Our geo-science and environmental science researchers have invited undergraduate students from universities across the U.S. to join them in the UNH-Abisko Summer Research program. Right from the start they have been working in collaboration with a faculty advisor at one of our research centers.
Program began June 4, 2012 at Univ. of NH.
Students left for Abisko, Sweden on July 2, 2012
Program ends back at UNH on August 10, 2012.
The 10-week summer program has 3 components:
- 1. REU fellows spend the first 4 weeks at the University of New Hampshire where they acquire background knowledge of Earth System Science and biogeochemistry. They have training laboratory and field techniques, and design their research projects.
- 2. Students spend the following 4 weeks at the Abisko Scientific Research Station in research co-mentored by UNH-based and ANS-based scientists.
- 3. Fellows then return to UNH to complete any additional analytical work, synthesize their results, and prepare their projects for presentation.
The synthesis of many long-term environmental datasets in the Swedish subarctic has clearly demonstrated that climate change and the accompanying environmental changes are accelerating. This interdisciplinary international research experience in Earth Systems Science offers an opportunity to study how climate change affects the biogeochemical processes in northern upland and wetland ecosystems.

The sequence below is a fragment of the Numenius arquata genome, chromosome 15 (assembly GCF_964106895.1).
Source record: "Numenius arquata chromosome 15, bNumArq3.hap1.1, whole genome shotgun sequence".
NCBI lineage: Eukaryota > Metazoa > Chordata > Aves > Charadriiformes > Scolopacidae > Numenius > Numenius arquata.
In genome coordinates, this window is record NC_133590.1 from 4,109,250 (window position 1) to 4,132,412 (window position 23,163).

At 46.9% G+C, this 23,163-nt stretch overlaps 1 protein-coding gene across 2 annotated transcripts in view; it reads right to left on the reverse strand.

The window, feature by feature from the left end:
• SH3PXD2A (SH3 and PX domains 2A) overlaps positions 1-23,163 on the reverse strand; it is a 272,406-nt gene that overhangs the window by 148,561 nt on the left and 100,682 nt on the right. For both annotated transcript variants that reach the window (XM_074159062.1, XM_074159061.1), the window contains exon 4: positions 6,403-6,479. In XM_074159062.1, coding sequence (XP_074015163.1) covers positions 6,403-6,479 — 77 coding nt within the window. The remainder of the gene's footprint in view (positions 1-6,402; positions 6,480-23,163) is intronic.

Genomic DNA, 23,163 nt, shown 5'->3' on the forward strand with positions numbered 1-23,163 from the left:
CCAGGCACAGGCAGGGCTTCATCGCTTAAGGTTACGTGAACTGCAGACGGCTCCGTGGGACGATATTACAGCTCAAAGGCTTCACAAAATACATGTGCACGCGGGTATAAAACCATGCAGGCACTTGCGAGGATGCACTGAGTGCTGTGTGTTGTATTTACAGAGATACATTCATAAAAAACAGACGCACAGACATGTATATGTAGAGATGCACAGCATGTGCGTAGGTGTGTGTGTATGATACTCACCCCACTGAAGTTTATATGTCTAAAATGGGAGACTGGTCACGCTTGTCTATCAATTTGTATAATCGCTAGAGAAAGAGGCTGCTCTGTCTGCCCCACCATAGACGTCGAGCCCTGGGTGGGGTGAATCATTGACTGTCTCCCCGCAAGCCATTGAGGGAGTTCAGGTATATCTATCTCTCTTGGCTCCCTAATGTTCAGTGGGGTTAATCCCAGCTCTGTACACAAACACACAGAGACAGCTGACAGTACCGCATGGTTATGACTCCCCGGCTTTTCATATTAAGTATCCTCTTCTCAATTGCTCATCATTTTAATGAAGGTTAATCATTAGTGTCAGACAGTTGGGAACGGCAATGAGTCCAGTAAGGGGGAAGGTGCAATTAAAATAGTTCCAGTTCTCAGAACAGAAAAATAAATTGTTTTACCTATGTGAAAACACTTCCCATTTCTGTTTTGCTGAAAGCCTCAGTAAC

The diversity of research at these two institutions offers our next generation of scientists a good foundation in interdisciplinary collaboration and practice in communicating the implications of their research results.
Who is Eligible?
UNH-Abisko Summer Research Internships are open to students who have completed their junior year of college. We require relevant coursework in the Earth Sciences (environmental studies, Earth systems science, atmospheric science, oceanography, ecosystem studies, geology or advanced research in Earth and atmospheric sciences). Participants recieve a stipend, travel allowance, and room and board at the University of New Hampshire (UNH) or Abisko Scientific Research Station (ANS).
If you are already a University of New Hampshire student, contact Dr. Ruth Varner directly (firstname.lastname@example.org) directly to learn about an alternate application process.